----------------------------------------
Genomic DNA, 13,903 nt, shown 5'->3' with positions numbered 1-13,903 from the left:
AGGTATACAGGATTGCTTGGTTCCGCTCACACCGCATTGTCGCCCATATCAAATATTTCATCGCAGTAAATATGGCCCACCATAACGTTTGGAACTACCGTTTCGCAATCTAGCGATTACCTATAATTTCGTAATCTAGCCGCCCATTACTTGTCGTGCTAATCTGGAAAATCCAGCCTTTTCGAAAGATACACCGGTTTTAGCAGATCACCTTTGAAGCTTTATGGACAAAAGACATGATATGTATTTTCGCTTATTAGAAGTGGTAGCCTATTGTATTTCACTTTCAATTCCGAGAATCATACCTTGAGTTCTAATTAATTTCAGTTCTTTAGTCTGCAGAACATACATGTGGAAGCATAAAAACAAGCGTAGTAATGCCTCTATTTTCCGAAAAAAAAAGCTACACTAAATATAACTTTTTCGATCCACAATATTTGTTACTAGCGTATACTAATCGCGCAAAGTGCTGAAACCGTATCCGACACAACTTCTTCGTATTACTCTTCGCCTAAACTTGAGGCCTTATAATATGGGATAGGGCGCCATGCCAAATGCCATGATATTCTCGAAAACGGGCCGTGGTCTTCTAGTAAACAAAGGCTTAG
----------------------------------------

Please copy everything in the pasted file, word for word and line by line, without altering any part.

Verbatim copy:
Genomic DNA, 13,903 nt, shown 5'->3' with positions numbered 1-13,903 from the left:
AGGTATACAGGATTGCTTGGTTCCGCTCACACCGCATTGTCGCCCATATCAAATATTTCATCGCAGTAAATATGGCCCACCATAACGTTTGGAACTACCGTTTCGCAATCTAGCGATTACCTATAATTTCGTAATCTAGCCGCCCATTACTTGTCGTGCTAATCTGGAAAATCCAGCCTTTTCGAAAGATACACCGGTTTTAGCAGATCACCTTTGAAGCTTTATGGACAAAAGACATGATATGTATTTTCGCTTATTAGAAGTGGTAGCCTATTGTATTTCACTTTCAATTCCGAGAATCATACCTTGAGTTCTAATTAATTTCAGTTCTTTAGTCTGCAGAACATACATGTGGAAGCATAAAAACAAGCGTAGTAATGCCTCTATTTTCCGAAAAAAAAAGCTACACTAAATATAACTTTTTCGATCCACAATATTTGTTACTAGCGTATACTAATCGCGCAAAGTGCTGAAACCGTATCCGACACAACTTCTTCGTATTACTCTTCGCCTAAACTTGAGGCCTTATAATATGGGATAGGGCGCCATGCCAAATGCCATGATATTCTCGAAAACGGGCCGTGGTCTTCTAGTAAACAAAGGCTTAG